Flange Physio – Anticipation

incontinence / Tuesday, January 4th, 2011

Here’s the thing. The previous post about a happy memory being created was true. Truer however is that my propensity for stalling is second only to Spiderboy’s steadfast refusal to go to bed. As I wrote in my first ever post I wanted to try and be brave in this blog, and to explore some of the unmentionables relating to childbirth and motherhood. Tomorrow I have an appointment which will test my mettle because I have to return to the fanny physiotherapists’ to talk about incontinence and damage.

This means if I blog it, I have to get down to the knicker nitty gritty. Do I dare? It is the blogging that is more upsetting for me than the actual appointment however much fidgeting and fanny gagetry it is likely to involve. Flange physiotherapists, you see, are great at talking about wee and poo and urges and pushing and straining and all forms of indignity. They have charts, I kid you not, of different sorts of poo from which you have to identify your most normal kind. (They have prosaic names too like ‘log’ and ‘pebbles’ to choose from). And when I am with them, things are strangely okay. What isn’t okay is having to think about and engage with incontinence all the rest of the time.
I am actually blushing thinking about it.

On my ‘To Do’ list for today (alongside buying batteries, going to the dentist, washing up etc) is writing a list of all the different things that make me wee. Not just the things which sometimes catch women of a certain age, pregnant women and mothers out eg sneezing, jumping up and down, coughing, but other things too. Here are some:

carrying or picking up a baby (useful)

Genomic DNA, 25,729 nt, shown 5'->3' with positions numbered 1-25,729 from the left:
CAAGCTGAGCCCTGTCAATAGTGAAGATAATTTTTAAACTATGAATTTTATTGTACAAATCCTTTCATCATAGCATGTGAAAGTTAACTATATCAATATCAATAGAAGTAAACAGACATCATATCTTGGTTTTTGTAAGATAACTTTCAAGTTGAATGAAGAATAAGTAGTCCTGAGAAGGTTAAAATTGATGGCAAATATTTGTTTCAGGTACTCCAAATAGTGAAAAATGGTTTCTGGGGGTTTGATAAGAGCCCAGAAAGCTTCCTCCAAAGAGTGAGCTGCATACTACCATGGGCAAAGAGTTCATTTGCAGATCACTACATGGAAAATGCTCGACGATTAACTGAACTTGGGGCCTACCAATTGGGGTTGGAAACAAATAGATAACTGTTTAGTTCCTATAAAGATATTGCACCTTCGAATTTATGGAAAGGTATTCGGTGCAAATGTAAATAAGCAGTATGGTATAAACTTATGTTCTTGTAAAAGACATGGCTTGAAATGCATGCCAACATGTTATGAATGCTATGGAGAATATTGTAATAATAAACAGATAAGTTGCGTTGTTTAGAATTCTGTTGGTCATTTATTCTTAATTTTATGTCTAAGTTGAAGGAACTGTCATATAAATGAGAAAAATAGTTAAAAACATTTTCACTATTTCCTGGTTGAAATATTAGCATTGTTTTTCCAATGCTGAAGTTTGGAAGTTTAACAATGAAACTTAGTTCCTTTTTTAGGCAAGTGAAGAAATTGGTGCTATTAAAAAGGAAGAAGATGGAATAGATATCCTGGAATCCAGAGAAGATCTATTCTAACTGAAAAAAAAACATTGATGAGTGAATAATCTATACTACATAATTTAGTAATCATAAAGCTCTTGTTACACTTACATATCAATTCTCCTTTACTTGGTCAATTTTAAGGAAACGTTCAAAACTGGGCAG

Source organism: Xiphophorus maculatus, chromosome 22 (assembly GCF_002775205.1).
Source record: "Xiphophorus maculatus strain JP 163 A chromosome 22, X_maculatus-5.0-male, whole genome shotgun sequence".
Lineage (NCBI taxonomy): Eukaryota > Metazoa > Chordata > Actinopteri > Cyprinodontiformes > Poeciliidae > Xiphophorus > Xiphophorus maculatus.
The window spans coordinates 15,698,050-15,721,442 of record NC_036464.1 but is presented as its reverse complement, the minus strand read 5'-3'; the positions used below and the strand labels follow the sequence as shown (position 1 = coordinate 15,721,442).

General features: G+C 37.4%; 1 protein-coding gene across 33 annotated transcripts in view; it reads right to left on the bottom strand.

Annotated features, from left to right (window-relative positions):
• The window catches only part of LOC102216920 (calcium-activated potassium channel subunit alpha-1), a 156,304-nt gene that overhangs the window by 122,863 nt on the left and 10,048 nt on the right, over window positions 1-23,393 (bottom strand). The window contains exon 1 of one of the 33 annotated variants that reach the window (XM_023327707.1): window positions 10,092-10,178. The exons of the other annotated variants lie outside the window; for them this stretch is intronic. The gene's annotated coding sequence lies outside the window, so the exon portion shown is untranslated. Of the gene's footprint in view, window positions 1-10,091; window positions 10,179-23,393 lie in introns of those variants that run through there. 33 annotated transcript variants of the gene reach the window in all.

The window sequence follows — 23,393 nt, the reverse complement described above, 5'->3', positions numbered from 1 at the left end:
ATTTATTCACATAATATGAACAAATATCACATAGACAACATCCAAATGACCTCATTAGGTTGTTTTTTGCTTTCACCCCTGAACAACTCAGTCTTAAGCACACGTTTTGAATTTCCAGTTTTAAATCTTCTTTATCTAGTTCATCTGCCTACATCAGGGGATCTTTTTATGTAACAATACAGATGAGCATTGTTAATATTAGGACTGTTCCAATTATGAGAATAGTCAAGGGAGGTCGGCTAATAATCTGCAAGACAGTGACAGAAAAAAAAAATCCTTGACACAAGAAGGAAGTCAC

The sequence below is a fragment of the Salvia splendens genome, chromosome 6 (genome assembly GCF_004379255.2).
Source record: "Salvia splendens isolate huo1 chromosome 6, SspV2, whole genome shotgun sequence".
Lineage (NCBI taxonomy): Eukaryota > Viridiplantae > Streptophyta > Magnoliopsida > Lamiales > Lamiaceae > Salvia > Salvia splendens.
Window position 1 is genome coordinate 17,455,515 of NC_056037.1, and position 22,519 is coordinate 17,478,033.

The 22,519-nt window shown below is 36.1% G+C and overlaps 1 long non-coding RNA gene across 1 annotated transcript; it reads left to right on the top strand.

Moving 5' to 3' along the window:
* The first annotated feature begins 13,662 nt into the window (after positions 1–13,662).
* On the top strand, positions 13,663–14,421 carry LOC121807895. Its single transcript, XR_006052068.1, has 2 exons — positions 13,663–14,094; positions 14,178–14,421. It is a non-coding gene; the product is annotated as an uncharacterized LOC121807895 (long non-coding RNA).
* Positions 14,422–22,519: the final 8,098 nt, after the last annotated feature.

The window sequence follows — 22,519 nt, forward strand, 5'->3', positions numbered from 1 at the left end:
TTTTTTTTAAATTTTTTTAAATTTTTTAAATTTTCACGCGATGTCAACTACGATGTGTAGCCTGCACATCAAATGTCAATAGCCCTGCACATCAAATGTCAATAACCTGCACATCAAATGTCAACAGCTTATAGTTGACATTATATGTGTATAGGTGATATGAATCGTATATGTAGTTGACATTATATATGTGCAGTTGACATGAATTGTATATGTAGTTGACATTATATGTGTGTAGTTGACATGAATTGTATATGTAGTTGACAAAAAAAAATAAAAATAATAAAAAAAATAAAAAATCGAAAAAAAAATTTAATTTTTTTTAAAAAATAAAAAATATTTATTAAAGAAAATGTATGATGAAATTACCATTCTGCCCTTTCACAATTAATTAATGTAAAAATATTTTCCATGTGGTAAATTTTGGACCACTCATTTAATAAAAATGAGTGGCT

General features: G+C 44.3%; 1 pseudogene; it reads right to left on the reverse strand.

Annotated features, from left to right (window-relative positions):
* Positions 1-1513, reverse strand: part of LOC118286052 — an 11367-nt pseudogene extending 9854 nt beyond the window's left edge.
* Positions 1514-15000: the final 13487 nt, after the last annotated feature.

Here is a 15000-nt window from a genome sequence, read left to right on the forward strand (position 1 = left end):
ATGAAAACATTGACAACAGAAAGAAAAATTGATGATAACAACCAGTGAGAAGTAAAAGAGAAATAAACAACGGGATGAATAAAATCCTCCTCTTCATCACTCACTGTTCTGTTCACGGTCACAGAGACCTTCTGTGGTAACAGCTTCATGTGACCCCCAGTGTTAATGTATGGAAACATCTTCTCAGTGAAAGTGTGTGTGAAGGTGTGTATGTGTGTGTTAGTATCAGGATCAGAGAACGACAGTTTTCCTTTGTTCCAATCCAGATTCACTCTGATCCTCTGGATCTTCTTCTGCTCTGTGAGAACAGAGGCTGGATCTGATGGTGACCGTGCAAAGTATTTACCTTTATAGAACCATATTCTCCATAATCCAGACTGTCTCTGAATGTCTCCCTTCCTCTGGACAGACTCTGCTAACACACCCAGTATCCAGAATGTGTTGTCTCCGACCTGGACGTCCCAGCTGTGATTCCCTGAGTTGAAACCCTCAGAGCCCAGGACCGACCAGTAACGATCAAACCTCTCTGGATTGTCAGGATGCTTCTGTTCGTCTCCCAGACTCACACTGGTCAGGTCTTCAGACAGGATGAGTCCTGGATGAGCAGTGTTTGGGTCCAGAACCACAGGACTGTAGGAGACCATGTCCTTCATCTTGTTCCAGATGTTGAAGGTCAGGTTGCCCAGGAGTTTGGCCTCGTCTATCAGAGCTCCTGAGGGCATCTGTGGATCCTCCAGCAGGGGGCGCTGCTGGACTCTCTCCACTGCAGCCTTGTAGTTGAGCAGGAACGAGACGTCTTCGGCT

walking up stairs
walking down stairs
climbing in or out of a car
sitting or standing (sometimes)
These all relate to stress incontinence, and have been caused both by giving birth and by being pregnant. I can also add that it appears I have also reacquired urge incontinence too. So I also can’t tell if I even need a wee and sometimes perform if I can hear running water, if I’m tired, if I am on my way to the loo, if I’m upset, if I’m scared or nervous (especially when my baby cries), when I get up in the morning. Other times I just start weeing. I can’t really express how humiliating it feels.
Needless to say I couldn’t stop a urine stream, even if I really concentrated (and I have really concentrated). This isn’t the first time I’ve had to get down to the knicker nitty gritty, but it still feels quite rank and annoying to have to. I would stamp my foot, but you can imagine what would happen then.
I have no idea what they are going to say. The midwife who saw me at home was quite aghast by my lack of control, but I always have a nagging suspicion I am making a fuss. This fear comes partly from the cultural acceptance that women, especially Mums and older women, get caught short. As if it is okay to be a bit incontinent and therefore my only moan is joining this group a bit early (I was 30 the first time I had flange physio, am now 33). When I’m feel brave and bolshy I bloody well do not think it is okay to be incontinent, even if it is ‘only’ when you sneeze really hard. When I’m not feeling brave I just want to shrink into the background, or better still wake up as someone else. Let’s hope I’m feeling brave tomorrow.

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